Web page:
Speech by SEC Staff:
The SEC disclaims responsibility for any private publication or statement of any SEC employee or Commissioner. This speech expresses the speaker's views, and does not necessarily reflect those of the Commission, the Commissioners, or other members of the staff.
I'm speaking to you today at lunch, which I rarely do. I always think of lunch as a break from the action, a respite from the seriousness of the day's agenda. And, I always thought that luncheon speakers should really try their hardest not to be too serious, not to be too boring, and if they can, try to be a little bit topical. I am speaking to you over dessert after all.
I was little surprised that I was asked to speak to you today, at lunch and all. I'm not exactly known for my lighthearted remarks. Looking back at my public speaking at various events, there's a certain, shall we say, similarity in my messages. Indeed, the titles of my speeches in the last few years probably say it all, when it comes to the scope of my interests:
Is there a common theme? A common message? I certainly am consistent.
And what I want to talk with you about today is consistent with my message to registered firms over the course of these many years, and consistent with our mandate as examiners. Simply put, we expect registered firms to comply with the law, we hope that you will, we will do all that we can to help you do so, but when the staff's examinations reveal violations or deficiencies, you can expect that we'll call you on it. After all, that's the purpose of examinations -- to identify violations and deficiencies in firms' compliance with the law, and ensure that they get corrected to avoid harming investors. I'd like to spend some time with you today talking about the examination process, the role of healthy examination oversight in the protection of investors, the ways we're helping firms to be more compliant, some of the common deficiencies that we're seeing in examinations, and what you can expect from us in the year ahead.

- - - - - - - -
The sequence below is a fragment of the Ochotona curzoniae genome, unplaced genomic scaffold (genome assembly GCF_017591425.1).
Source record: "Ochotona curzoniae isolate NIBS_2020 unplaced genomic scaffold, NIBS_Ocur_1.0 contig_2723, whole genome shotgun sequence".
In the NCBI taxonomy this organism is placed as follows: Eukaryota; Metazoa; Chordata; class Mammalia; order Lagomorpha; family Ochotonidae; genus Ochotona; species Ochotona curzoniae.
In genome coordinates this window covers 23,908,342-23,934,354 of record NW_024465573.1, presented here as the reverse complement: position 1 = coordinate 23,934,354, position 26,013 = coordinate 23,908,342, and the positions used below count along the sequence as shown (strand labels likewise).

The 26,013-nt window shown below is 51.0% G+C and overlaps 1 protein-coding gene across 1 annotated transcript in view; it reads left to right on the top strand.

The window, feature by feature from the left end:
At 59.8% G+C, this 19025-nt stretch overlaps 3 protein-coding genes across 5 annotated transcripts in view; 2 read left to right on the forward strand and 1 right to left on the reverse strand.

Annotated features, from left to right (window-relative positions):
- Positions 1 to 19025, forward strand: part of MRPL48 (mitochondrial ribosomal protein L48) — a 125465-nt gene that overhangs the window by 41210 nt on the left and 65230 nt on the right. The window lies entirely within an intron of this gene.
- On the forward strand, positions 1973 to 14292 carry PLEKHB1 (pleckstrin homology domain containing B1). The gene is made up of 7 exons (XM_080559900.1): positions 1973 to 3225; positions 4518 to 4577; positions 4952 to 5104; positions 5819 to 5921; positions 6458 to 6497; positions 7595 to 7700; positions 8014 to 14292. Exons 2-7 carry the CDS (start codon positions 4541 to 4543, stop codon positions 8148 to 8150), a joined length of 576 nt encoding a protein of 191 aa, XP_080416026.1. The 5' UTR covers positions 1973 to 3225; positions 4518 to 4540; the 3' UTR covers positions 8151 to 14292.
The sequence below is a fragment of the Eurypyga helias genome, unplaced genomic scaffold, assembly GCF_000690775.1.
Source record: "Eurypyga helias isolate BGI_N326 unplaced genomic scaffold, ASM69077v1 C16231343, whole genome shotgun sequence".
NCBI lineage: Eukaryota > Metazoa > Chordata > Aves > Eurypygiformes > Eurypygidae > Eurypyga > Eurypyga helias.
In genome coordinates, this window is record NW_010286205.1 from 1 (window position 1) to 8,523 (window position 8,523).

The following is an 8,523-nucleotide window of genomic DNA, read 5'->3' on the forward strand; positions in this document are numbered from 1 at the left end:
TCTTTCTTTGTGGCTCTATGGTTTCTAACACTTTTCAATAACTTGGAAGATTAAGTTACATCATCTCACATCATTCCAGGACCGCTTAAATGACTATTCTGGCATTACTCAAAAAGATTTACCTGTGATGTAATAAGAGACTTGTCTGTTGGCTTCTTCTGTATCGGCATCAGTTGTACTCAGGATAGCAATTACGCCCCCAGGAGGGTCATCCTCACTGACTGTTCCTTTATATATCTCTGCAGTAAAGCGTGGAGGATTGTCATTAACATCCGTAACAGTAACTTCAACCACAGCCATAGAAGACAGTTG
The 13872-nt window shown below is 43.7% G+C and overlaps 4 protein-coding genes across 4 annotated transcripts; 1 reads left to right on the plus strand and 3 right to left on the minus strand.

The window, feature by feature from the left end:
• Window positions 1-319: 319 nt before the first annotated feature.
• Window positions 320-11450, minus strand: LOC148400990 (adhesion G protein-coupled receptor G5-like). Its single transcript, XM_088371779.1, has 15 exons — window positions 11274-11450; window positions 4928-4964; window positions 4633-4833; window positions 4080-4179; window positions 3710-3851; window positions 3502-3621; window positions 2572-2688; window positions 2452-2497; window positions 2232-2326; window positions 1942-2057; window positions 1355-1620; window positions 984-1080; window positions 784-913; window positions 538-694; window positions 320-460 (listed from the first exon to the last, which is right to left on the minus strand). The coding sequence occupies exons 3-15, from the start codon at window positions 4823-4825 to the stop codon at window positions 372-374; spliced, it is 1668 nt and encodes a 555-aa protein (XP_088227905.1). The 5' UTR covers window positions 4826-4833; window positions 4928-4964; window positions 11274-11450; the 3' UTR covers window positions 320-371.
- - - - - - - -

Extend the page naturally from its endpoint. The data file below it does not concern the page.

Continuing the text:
The SEC's mandate is to maintain fair, orderly, and efficient markets and facilitate capital formation, and to protect investors. Your clients. So, please don't take it personally when our staff's examinations reveal deficiencies or violations. As you may know, most of our exams find that in some way, advisers have not fully complied with some provision of the Investment Advisers Act. In 2006, we conducted over 1,300 exams of advisers. The vast majority of our examinations -- 81% -- resulted in non-public letters from us to you informing you of these problems and asking for corrective action. The vast majority of firms respond to our deficiency letters by making improvements in disclosures or in compliance controls to prevent the problem from reoccurring.
In about 6% of our exams of advisers, we find indications of very serious violations - mostly fraud of some type - that result in a referral to the SEC's enforcement staff for further investigation. While small in number in the context of the overall number of examinations that we perform - each one of these instances is significant to the protection of investors. In fact, many of the enforcement actions that the Commission brings each year involving advisers or funds come from examinations that initially revealed the misconduct. Examinations have stopped frauds in progress, led to enforcement actions and to recompense for harmed investors. I know that my colleague from the Enforcement Division, Linda Thomsen, spoke with you yesterday and described some of the recent enforcement cases involving advisers, many of which came from examination referrals. These include cases involving undisclosed side arrangements involving distribution,1 insider trading involving PIPE deals,2 service arrangements that benefited the adviser at a fund's expense,3 cherry-picking by advisers,4 providing lavish gifts to fund traders in exchange for business,5 the undisclosed use of soft dollars for things that did not benefit clients,6 using fund brokerage for revenue-sharing,7 failure to obtain best execution to the detriment of clients,8 market timing and late trading,9 problems in wrap accounts,10 and many more.